He finished the year ranked No. 1 only once, in 1999 (after rising from the depths, phoenix-like), winning both the French and U.S. Opens — an indication of the strength of competition through his career, spanning Connors, McEnroe, Lendl, Edberg, Becker, Sampras, Courier, Chang, Federer, et al. But only Jimmy Connors finished in the top 10 as many times as Agassi — 16.
His longer-term success has been based upon relentless training and a competitive drive that simply wears down opponents, combined with one of the best returns of service ever and an ability to not only play from the baseline but mostly from just within it, employing a deadly quick set-up.
Brad Gilbert recently asked Agassi to help him train Scottish up-and-comer Andy Murray. "He will be able to see how hard Andre still works at 36," said Gilbert. "He trains like an animal."
"He's aggressive, non-stop," Roger Federer said at Wimbledon this year. "That's his game. That you have to admire."
Last week in Washington, D.C., at a tournament he had won five times, Agassi was eliminated in the first round by qualifier Andrea Stoppini. Agassi broke his racquet in frustration while afterward Stoppini, 26 and ranked No. 246, said he'd first seen Agassi play on TV when he was a kid. "He had more hair then."
The hair, always the hair.
"He's done wonders for our sport right around the world," said Lleyton Hewitt shortly after Agassi announced his retirement plans at Wimbledon, where he lost to Nadal in the round of 32. "Out of anyone, Andre Agassi, everyone knows him around the world even if you're not a huge tennis fan."
Andy Roddick: "Andre's probably the biggest crossover star tennis has ever had."
That's saying a lot, putting him in the company of the likes of Arthur Ashe. But Courier has said Agassi's good works set him apart: "Arthur Ashe is at the peak as far as someone transcending the game to make a difference in the world. I think Andre is climbing up to join him on that Mount Rushmore."
Part of the appeal comes from Agassi's palpable openness, a willingness to look people in the eye and cameras in the lens. His aura is all-inclusive and when he delivers his trademark end-of-match bow and kisses it is hard not to feel it is just for you.
A man who has won more than $31 million (U.S.), he still has the common touch, qualities that emerged after his own struggles led to a rededication to the basics.
Not all athletes go out gracefully or on their own terms. Nothing would be better than one more win at Flushing Meadows. At the very least, he seems determined to leave while he is still a force.
"I'd rather people have that conversation — saying, `He shouldn't stop!' — than the alternative of playing through a time where it's as painful for everyone else as it is for me," Agassi said on one of the stops on the summer's farewell tour. "It's a good situation to be in if my game is meriting that sort of concern (prompting people to suggest he reconsider). I feel comfortable with my decision. ... The last 20 years on the tennis court has all been practice for me for tomorrow. I've spent a lifetime on the tennis court preparing myself for the next battle."
The abiding image of Agassi will have colour in it. Intense colour and penetrating looks. Early in his career he refused to play Wimbledon because he didn't want to wear the all whites. He didn't want to be a square peg in a round hole. But when he finally showed up, he wore white. They loved him and the feelings were mutual. All these years later, Agassi is establishment, the soft-spoken, been-there, done-that personification of an era of tennis that is ending.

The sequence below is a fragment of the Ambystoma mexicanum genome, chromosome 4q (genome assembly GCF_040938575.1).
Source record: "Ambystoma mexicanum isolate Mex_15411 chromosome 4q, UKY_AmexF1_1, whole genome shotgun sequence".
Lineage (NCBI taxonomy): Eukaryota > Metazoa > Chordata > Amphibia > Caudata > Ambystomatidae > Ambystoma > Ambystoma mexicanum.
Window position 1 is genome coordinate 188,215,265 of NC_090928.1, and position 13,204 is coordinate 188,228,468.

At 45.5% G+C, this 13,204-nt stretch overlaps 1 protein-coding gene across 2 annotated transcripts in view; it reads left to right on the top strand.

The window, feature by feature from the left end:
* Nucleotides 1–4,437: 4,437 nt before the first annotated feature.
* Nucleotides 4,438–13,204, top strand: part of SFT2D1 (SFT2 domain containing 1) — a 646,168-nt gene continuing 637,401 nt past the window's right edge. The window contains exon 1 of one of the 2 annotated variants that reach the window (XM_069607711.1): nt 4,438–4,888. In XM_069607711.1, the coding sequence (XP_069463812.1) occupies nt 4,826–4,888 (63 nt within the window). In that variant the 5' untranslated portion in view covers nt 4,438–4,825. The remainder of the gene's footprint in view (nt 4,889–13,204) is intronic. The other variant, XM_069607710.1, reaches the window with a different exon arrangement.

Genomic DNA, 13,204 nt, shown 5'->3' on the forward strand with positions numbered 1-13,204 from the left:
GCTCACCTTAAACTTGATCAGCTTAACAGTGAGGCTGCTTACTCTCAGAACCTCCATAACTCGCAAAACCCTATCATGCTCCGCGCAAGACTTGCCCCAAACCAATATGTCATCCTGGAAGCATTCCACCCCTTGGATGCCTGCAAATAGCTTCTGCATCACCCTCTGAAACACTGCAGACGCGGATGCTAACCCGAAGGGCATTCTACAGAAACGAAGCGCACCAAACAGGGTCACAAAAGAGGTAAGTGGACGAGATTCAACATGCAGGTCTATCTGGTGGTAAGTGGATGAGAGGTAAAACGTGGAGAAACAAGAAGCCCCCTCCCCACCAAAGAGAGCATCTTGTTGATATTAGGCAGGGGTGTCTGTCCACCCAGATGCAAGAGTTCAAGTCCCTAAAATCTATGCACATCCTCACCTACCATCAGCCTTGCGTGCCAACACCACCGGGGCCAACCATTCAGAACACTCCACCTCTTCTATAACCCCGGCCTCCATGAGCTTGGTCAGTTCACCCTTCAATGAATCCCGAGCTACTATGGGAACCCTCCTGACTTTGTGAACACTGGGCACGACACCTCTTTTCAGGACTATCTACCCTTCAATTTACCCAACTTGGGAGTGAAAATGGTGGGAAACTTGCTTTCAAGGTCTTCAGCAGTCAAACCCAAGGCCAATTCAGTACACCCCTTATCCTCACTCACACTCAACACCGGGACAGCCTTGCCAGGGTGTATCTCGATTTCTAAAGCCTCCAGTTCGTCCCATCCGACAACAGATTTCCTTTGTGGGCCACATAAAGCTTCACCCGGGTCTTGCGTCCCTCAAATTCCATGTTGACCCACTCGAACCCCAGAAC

"I'm not really worried about retirement," he has said of these final few weeks. "I don't know quite what to expect, but being bored is not on the list."
|08-07-2006, 08:00 AM||#2|
there is only one andre the giant, he was 7'4" and 500 pounds
all we are saying is give peace a chance.
|08-07-2006, 08:01 AM||#3|
Here are some of the great achievements that Andre the Giant reached in his life:
Competed in six WrestleManias, during which he defeated Big John Studd in a special body-slam match, won a 20 man Battle Royal and head lined with Hulk Hogan.
Performed for a crowd of 90,000 people at the Pontiac Silver Dome for WrestleMania III.
During his career, Andre defeated opponents such as Hulk Hogan, Big John Studd and Bret Hart.
Won Pro Wrestling Illustrated Achievement Awards for Match of the Year in 1981 and 1988, and Most Popular Wrestler in 1977 and 1982.
Held titles in the International Wrestling Alliance, National Wrestling Alliance and World Wrestling Federation.
Was featured in Sports Illustrated on December 21, 1981.
Is still considered one of the most popular wrestlers of all time.
Starred in the popular movie Princess Bride as "Fezzik," the gentle giant.
First wrestler inducted into the WWF's Hall of Fame in 1993.
One of the first wrestlers inducted into the Professional Wrestling Hall of Fame in Schenectady, New York.
all we are saying is give peace a chance.
|08-07-2006, 08:26 AM||#5|
Hall Of Fame
This guy can take him.
"With my right foot, I can knock off your face. With my left, I can kick your nose. With this (raises right hand), I can poke your eyes out. With this (raises left hand), I can break your neck. Take a good look at my face. I'm an oriental."
Prince O3 Hybrid Tour 18x20
Signum Poly Plasma Hextreme @ 60lbs
Member #4 of the TTW Prince Club
|08-07-2006, 11:55 AM||#7|
Hall Of Fame
Join Date: Jul 2006